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Keeping you in-the-know on environmental, social and governance developments

According to Bloomberg, a US Commodity Futures Trading Commission (CFTC) Commissioner had some rather big news:

“The US Commodity Futures Trading Commission expects to finalize its guidance for carbon credits within the next six months, as it pursues a broader crackdown of fraud and manipulation in the embattled market. CFTC Commissioner Christy Goldsmith Romero said she anticipates the final rulebook will be issued by the end of the year and maybe as soon as September. For carbon credits to trade ‘on our markets, we have to ensure there’s integrity,’ Romero said in an interview on the sidelines of City Week 2024 in London. ‘We have to make sure we have something trading that people can rely on to be what it is, to be what it says it does.’”

A confidence boost is definitely needed – the voluntary market has been rocked with controversies in recent years:

“Since January 2022, prices have plummeted. One of the most popular futures contracts for voluntary carbon offsets, the CBL Global Emissions Offset, has dropped over 90% to 50 cents per ton, down from roughly $8 per ton.”

The Commission proposed Guidance in December on which they sought comments. The final guidance is expected to build on the concepts and standards issued by the Integrity Council for the Voluntary Carbon Market.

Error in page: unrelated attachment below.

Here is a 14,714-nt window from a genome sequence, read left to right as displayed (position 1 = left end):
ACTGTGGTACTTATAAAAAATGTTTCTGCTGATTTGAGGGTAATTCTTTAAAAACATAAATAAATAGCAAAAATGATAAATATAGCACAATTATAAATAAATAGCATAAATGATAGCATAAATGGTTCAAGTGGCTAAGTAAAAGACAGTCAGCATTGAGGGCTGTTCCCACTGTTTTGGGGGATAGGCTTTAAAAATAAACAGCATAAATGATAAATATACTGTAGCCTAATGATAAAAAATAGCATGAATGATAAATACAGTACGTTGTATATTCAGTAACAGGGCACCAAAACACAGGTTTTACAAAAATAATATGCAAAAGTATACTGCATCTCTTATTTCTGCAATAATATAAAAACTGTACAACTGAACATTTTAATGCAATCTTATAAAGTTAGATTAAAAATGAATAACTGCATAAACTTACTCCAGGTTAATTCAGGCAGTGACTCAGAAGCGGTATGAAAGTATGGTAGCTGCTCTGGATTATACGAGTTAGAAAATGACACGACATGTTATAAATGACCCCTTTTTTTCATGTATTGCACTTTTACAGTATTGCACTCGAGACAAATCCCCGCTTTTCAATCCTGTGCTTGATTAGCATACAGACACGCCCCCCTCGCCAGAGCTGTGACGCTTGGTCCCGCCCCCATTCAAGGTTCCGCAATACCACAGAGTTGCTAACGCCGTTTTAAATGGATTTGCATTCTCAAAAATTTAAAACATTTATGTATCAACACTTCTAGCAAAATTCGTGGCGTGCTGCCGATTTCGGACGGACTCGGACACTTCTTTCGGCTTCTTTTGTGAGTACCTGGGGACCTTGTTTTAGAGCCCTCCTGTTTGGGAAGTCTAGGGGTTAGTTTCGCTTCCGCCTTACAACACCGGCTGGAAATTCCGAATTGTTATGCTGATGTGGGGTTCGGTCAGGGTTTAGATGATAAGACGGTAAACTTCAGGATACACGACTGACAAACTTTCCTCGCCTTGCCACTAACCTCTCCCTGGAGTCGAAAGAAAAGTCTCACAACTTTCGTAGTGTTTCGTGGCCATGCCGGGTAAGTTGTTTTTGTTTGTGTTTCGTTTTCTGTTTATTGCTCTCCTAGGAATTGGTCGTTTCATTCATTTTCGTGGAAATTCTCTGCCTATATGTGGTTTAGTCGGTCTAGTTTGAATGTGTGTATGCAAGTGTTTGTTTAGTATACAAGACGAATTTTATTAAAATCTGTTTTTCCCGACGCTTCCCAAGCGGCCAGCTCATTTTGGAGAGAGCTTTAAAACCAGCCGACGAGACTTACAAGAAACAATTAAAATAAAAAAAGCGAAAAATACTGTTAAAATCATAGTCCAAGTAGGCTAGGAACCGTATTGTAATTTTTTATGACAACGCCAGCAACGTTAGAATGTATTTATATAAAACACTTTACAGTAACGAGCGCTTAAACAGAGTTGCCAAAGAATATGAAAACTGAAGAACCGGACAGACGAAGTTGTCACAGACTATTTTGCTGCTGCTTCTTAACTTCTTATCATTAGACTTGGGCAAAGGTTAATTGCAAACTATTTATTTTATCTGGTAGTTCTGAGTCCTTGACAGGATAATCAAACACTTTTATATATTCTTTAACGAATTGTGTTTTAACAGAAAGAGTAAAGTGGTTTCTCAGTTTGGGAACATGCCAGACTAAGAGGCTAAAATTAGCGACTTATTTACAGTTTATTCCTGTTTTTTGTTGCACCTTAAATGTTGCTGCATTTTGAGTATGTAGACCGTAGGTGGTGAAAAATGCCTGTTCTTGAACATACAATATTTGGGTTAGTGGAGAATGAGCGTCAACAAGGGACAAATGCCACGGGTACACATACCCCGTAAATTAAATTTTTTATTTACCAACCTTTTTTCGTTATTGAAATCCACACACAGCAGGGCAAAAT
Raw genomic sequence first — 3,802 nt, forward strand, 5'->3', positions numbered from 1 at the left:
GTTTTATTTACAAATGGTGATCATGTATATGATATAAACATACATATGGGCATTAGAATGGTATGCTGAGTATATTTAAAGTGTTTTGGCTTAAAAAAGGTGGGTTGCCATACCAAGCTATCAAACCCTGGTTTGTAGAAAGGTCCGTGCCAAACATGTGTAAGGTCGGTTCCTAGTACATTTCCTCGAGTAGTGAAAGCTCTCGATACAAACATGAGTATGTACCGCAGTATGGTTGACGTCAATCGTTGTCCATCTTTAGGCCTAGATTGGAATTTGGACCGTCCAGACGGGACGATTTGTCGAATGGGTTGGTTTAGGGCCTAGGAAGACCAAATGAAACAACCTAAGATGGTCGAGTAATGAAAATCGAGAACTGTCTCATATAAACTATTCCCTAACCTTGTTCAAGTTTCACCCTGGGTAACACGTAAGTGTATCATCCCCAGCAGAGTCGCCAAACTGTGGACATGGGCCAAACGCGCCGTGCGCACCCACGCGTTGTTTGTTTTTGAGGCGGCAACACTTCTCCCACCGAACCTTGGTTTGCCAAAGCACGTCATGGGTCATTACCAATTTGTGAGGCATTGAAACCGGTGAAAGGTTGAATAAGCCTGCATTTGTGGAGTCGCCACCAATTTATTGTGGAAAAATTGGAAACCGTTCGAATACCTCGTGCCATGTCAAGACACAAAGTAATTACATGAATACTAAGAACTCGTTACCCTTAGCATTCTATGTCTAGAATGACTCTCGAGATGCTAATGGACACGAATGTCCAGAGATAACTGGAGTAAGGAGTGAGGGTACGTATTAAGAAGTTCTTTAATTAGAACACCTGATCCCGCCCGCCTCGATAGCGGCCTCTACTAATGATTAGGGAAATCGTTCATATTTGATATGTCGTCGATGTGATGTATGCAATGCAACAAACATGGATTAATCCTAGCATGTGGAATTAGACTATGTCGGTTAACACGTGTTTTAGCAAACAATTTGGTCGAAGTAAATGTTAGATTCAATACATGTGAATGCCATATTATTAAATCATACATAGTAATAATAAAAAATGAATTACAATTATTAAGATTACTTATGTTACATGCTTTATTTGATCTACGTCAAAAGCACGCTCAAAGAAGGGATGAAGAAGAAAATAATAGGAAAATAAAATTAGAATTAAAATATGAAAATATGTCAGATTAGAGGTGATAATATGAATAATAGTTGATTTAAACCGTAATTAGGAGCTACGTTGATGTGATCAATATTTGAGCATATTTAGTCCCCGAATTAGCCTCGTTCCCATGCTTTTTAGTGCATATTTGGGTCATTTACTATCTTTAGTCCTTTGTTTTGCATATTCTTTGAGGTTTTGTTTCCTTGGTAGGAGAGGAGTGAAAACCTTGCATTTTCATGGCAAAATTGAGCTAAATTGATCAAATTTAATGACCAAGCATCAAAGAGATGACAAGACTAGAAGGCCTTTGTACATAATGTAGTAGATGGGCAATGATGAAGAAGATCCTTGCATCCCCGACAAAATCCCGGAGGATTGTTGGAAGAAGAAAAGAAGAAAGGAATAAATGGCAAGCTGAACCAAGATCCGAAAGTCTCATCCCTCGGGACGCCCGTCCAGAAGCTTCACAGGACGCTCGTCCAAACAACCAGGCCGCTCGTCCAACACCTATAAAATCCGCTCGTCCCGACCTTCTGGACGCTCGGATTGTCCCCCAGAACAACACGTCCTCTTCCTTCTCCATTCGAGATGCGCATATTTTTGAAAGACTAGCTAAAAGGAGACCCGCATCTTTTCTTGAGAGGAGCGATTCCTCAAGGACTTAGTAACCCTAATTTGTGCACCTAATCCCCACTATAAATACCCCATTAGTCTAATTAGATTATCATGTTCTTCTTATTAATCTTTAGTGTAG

No doubt, this is a welcome and needed development, but it is important to keep three things in mind:

  • The CFTC action won’t change the nature of carbon offsets in the US – they will remain voluntary and not an emissions compliance tool.
  • The guidance relates to mechanics of trading markets (CFTC-regulated exchanges or designated contract markets (DCM)) but should also address the government’s view on characteristics of carbon credit integrity and quality that underlie offsets as tradeable commodities.
  • The final phrase in Romero’s quote brings to mind Matt Levine’s relevant question we wrote about recently – is a carbon credit “one ton of reduced carbon emissions” or is it merely “one registered carbon credit”? This is closely related to my preceding point, but there is a big difference when it comes to evaluating impact and managing carbon offset risk. I expect (hope?) the guidance will bring clarification to that ambiguity.

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The Editor

Lawrence Heim has been practicing in the field of ESG management for almost 40 years. He began his career as a legal assistant in the Environmental Practice of Vinson & Elkins working for a partner who is nationally recognized and an adjunct professor of environmental law at the University of Texas Law School. He moved into technical environmental consulting with ENSR Consulting & Engineering at the height of environmental regulatory development, working across a range of disciplines. He was one… View Profile